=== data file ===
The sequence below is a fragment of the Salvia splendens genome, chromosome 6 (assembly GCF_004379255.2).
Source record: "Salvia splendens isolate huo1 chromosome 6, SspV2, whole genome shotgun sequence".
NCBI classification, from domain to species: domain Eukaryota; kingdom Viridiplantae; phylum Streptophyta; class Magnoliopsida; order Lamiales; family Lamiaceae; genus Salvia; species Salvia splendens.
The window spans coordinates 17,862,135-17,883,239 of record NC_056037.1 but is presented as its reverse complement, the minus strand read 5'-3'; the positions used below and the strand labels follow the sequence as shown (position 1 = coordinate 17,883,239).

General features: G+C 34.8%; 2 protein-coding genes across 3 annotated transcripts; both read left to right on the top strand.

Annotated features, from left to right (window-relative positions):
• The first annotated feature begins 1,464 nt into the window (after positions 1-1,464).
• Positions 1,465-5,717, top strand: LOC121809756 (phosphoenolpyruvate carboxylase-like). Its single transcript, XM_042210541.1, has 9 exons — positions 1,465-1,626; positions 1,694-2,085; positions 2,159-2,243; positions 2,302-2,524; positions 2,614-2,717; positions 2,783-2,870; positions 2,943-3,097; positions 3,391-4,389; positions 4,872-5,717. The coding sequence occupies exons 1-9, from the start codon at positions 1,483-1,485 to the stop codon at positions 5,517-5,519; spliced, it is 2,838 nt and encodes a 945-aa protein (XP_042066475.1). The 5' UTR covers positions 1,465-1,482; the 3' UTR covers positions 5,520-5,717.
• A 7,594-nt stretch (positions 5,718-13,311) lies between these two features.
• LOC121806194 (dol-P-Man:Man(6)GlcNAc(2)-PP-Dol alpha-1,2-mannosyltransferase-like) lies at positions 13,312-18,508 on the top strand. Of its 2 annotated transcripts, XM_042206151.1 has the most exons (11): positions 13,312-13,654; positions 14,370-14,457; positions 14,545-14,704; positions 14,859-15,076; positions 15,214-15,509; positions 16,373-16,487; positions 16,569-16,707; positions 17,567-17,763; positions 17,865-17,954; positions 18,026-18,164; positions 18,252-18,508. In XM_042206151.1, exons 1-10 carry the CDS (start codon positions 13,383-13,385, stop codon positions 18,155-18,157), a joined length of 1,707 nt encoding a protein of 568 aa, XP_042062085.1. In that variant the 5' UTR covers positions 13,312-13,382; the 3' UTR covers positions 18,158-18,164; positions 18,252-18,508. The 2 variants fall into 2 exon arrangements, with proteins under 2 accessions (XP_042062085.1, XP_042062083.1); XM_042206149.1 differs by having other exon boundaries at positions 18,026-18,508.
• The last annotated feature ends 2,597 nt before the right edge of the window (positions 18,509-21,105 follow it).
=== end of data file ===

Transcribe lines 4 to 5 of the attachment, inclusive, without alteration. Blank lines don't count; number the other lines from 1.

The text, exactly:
The window spans coordinates 17,862,135-17,883,239 of record NC_056037.1 but is presented as its reverse complement, the minus strand read 5'-3'; the positions used below and the strand labels follow the sequence as shown (position 1 = coordinate 17,883,239).

General features: G+C 34.8%; 2 protein-coding genes across 3 annotated transcripts; both read left to right on the top strand.